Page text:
Letters to the Immortal Beloved

“My angel, my all, my very self. – Only a few words today, and, what is more, written in pencil…” Beethoven’s famous letter to his unnamed Immortal Beloved inspires a performance of some of the most romantic works of the 19th century. Featuring Beethoven’s Symphony #4 and Schumann’s “Clara” Symphony this marvelous evening of music is the perfect opportunity to celebrate the power of love.

PROGRAM

LETTRE D’OR #1 …………………………………… Francois Hugues LeClair (b. 1962)

SYMPHONY #4 IN D MINOR OPUS 120 ………………… R. Schumann (1810-1856)

ANDANTE CON MOTO-ALLEGRO DI MOLTO

ROMANZA: ANDANTE

SCHERZO: PRESTO

LARGO-FINALE:ALLEGRO VIVACE

INTERMISSION

SYMPHONY #4 IN BFLAT MAJOR OPUS 60 ………. L. van Beethoven (1770-1827)

ADAGIO-ALLEGRO VIVACE

ADAGIO

ALLEGRO VIVACE

ALLEGRA MA NON TROPPO

LETTRE D’OR 1 (1999) – François-Hugues Leclair

Ce tableau fait partie d’une suite de trois pièces composées à partir de textes de l’écrivain français Christian Bobin, qui m’ont inspiré des images musicales en lien avec sa parole si poétique et contemplative.

L’oeuvre débute et se conclut par une évocation de la lumière, car l’écrivain est à sa table devant la fenêtre : « Il y a la lumière du ciel, claire le jour, noire la nuit (…) Et puis, il y a la lumière des lampes. » Et cette lumière artificielle le renvoie à cette lettre qu’il écrit à une femme aimée dont il décrit les multiples figures, chacune associée à un thème instrumental qui sera d’abord exposé, puis développé : « celle dont le coeur est une rose » (clarinette) /

« celle qui désire qu’on l’oublie » (trombone) / « l’inconsolable » (hautbois) / « celle qui possède plusieurs vies » (trompette) / « celle qu’une fatigue enchante » (cor) / « celle qui est toute fraîche, toute jeune » (flûte)

L’oeuvre a été créée par l’Orchestre de l’Université de Montréal en 1999 puis reprise en 2000 à l’Orchestre symphonique de Laval, sous la direction de Jean-François Rivest.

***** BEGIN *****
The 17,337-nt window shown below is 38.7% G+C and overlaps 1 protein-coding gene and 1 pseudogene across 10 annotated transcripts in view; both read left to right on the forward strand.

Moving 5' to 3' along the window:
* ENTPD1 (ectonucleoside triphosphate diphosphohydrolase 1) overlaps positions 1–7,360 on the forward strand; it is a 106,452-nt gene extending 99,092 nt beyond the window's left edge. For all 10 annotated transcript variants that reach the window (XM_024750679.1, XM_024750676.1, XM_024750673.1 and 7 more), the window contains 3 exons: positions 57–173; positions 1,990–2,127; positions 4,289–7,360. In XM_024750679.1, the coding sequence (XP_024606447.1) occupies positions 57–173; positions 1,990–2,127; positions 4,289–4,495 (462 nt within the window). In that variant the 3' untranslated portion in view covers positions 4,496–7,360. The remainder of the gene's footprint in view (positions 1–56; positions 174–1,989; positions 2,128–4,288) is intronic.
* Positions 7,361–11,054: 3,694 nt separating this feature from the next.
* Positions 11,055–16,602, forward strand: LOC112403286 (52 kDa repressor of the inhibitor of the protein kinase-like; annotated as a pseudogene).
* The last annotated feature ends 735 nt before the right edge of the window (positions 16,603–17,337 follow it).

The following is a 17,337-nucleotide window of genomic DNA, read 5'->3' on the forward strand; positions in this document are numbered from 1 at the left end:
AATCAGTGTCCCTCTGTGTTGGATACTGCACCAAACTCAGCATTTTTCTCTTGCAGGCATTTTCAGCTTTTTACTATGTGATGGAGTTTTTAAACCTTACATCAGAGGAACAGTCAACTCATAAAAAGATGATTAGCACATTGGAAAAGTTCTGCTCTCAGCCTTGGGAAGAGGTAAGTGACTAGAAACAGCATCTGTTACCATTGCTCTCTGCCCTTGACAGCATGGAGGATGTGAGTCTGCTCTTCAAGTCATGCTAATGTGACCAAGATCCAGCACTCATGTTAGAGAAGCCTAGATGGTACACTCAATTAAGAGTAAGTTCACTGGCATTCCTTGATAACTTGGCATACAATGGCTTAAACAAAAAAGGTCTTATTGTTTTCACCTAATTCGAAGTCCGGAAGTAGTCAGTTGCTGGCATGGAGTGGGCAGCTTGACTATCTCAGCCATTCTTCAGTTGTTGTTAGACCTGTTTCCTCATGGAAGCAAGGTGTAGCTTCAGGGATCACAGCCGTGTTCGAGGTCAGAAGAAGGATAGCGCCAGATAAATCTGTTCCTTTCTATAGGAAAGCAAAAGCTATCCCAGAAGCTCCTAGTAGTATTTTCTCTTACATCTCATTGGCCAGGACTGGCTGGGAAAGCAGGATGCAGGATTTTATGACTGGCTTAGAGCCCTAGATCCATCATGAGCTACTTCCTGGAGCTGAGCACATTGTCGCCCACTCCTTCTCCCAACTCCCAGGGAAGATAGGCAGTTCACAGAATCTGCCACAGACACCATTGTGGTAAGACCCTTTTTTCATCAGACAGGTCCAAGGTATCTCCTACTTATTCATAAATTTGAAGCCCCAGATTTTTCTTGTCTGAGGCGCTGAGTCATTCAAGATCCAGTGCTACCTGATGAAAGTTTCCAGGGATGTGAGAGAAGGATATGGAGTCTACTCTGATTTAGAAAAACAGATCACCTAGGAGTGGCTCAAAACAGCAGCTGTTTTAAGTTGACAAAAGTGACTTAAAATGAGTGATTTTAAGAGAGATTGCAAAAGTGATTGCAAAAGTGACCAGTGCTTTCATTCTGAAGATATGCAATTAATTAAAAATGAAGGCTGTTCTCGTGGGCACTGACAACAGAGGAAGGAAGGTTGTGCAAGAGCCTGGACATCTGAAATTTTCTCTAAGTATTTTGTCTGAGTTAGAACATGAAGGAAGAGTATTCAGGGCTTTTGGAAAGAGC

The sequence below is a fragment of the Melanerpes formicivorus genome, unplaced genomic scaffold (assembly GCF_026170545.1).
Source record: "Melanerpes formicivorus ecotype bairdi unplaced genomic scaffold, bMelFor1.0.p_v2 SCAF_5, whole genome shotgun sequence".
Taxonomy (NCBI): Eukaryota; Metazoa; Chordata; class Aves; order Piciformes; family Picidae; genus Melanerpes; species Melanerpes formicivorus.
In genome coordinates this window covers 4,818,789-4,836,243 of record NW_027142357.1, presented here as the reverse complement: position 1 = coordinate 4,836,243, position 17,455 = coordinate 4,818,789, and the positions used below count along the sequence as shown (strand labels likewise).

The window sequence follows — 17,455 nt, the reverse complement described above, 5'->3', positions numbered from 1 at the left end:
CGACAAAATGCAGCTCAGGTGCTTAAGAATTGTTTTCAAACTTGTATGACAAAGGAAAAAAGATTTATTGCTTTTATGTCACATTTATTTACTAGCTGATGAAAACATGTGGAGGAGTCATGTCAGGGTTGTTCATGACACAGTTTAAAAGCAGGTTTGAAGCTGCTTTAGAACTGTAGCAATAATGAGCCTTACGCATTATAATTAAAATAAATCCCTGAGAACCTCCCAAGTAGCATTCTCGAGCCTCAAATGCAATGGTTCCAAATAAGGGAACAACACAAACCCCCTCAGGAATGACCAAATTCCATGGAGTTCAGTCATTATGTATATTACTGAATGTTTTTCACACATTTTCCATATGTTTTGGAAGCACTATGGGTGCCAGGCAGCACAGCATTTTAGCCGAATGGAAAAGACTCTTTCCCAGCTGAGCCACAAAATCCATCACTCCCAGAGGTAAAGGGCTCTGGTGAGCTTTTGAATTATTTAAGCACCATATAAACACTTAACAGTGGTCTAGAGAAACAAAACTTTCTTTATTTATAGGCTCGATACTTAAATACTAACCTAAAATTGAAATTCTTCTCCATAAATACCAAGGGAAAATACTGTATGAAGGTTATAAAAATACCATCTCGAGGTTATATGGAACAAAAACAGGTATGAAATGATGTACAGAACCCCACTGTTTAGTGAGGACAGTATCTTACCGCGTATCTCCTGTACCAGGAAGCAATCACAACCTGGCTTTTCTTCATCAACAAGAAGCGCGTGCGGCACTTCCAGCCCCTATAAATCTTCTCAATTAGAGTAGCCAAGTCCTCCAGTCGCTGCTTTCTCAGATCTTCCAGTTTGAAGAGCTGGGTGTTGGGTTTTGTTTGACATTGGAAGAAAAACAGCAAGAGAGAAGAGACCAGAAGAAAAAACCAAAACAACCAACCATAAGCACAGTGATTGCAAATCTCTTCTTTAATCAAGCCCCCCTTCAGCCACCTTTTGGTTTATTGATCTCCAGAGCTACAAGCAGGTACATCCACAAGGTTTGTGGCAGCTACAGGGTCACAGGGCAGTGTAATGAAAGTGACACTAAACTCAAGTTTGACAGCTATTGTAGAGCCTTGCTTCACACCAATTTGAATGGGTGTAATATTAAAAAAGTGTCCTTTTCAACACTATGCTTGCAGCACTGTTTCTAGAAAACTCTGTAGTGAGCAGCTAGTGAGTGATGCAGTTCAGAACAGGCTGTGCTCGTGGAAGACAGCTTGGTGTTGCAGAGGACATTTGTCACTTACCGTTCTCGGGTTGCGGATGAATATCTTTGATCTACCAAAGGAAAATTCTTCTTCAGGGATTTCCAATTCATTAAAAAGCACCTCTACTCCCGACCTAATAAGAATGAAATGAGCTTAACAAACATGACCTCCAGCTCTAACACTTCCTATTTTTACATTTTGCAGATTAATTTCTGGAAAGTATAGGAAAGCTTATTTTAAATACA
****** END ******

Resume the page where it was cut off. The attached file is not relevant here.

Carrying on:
SCHUMANN Symphony no. 4 in d minor

Although Schumann’s life was shrouded in tragedy his fourth symphony was composed during his happiest circumstances. He had recently wed pianist Clara Schumann (nee Wick) after a lengthy battle with her father and this work is both dedicated to her, and designed as a portrayal of her vivacity. The work is by far and away his most innovative, with all four movements designed to be played without a break, and built around a single formal design. Although Clara’s career would eventually eclipse the composer’s own she would remain the greatest love and happiness of his short life. In fact, the last movement of his work takes it’s theme from a variation of her name, a musical spelling of “CLARA” This symphony should be enjoyed as a celebration of that beautiful commitment after years of struggle.

BEETHOVEN Symphony no. 4 in Bflat Major

Beethoven composed his fourth symphony in the summer of 1806 while visiting Count Franz von Oppersdorff at his country estate. Unlike his dramatic and highly romantic third and fifth symphonies the fourth takes it inspiration from the classical works of composers like Handel, making it a more delicate and introspective work than what we are used to seeing from the composer. In spite of this, the symphony contains passages that are now seen as some of Beethoven’s most musically imaginative, and the third and fourth movements in particular gi